“Hire, reward and tolerate only fully formed adults. The best thing you can do for employees—a perk better than foosball or free sushi—is hire only “A” players to work alongside them. Excellent colleagues trump everything else.”
This is outlined in the Netflix culture deck, which is a slide-style presentation that’s become famous in Silicon Valley. Many people point to this culture deck as the key to the meteoric rise of Netflix.
The entire concept of fully-formed adults and responsible decision making is reliant on a strong dedication to the very best in recruitment, so Netflix says that’s where they put their focus. Rather than focusing on fixing problems with employees, they put their attention toward hiring employees that aren’t going to create those problems, or at least they try to.
The official Freedom and Responsibility mantra listed by Netflix is this: “At Netflix, everyone gets the freedom to do their best work and the responsibility to achieve excellence. We value candor, transparency and courage. We embrace context and avoid control, seeking insight and understanding to make sound decisions.”
Focus on Recruiting
Since so much of the Netflix talent management strategy is built on recruiting, it’s worth taking a look at how they find and attract the best talent.
The first thing Netflix does differently than many other companies is treating each and every candidate with respect and attention, even if they don’t turn out to be the ultimate hire. This doesn’t, however, mean you should lie to candidates or make them believe they’re a good fit if they’re not. Netflix prides itself on being honest with employees, and that includes during the recruitment and interview process. They want to be respectful of candidates time, and they’re trained to put themselves in the shoes of candidates.
Netflix also really puts emphasis on building and maintaining a talent pipeline, even when they’re not actively hiring. This happens through continual recruiting as well as referrals from current employees. Netflix holds the position that the best talent is usually the individuals that come from within their existing network.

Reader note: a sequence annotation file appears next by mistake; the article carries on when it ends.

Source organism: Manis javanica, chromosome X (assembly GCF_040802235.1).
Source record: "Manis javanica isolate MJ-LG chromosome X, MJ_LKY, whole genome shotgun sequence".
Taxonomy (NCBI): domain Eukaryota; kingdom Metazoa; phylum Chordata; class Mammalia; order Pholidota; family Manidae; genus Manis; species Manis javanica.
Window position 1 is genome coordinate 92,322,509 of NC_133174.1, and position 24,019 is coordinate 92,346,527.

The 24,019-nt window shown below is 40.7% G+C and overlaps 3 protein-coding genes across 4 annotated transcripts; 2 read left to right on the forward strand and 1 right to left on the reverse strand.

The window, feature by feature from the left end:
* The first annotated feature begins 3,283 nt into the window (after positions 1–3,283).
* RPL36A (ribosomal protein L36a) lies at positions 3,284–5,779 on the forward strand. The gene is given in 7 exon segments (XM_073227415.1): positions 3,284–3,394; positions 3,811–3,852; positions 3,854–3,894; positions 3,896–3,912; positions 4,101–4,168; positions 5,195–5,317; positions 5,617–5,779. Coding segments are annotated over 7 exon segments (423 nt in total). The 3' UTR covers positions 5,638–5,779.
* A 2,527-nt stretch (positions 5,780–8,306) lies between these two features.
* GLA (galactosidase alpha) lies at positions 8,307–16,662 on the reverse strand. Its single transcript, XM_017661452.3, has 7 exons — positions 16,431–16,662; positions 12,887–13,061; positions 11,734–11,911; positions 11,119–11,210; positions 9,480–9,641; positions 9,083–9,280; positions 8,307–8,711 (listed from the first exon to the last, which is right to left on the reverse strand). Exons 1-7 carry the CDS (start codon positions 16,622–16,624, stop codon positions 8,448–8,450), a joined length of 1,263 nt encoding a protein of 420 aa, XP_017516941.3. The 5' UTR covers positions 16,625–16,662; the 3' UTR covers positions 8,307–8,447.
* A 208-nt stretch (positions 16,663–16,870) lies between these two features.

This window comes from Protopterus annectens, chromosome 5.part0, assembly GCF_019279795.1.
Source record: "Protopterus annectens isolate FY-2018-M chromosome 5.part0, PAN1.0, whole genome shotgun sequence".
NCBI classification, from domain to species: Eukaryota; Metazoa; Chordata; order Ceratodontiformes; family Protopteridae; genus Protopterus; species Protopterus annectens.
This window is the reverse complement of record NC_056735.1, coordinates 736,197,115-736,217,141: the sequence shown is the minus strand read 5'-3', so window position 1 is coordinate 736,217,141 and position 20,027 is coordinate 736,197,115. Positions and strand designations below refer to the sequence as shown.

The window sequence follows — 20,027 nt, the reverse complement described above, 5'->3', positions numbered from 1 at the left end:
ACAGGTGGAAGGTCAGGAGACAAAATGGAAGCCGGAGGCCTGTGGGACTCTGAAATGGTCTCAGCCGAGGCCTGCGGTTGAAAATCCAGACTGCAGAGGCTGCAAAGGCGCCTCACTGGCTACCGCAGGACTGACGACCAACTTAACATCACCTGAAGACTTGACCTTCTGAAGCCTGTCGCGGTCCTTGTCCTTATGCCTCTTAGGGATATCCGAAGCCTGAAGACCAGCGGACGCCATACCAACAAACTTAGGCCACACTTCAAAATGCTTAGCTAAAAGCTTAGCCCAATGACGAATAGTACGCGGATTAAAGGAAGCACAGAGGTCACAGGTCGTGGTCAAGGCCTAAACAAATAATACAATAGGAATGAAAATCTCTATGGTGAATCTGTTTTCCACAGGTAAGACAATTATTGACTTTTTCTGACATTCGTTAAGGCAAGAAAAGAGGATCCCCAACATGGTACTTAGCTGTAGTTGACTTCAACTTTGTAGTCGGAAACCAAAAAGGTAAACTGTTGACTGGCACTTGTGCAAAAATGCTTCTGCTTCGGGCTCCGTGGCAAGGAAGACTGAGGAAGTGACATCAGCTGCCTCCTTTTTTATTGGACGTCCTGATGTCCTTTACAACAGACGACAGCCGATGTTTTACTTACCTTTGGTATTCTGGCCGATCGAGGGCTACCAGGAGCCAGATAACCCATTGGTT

Netflix also expedites the process. As mentioned above, they value candidates time even if they’re not ultimately hired, but they also like to make the hiring process fast, so they don’t lose out on top talent.
Diversity and Inclusion
At a time when Silicon Valley and tech companies are under fire for a lack of diversity, this is something Netflix is also spotlighting in their talent management strategy. The company says that part of the reason it’s been able to expand on a global scale is because they encourage debate, candor and diversity of thought. They also say that as they continue to grow globally it’s their goal to continue to source talent from a “wide range of perspectives and backgrounds.”
They offer a sense of transparency, with a breakdown of their workforce listed on their hiring site.
What’s really unique about Netflix is that while it has a revolutionary talent management strategy, it’s not necessarily about the glitz and allure of other tech companies like Google. Rather than focusing on out-of-the-box perks and freebies, Netflix is building a strategy based on personal responsibility which could represent the future of talent management in the U.S.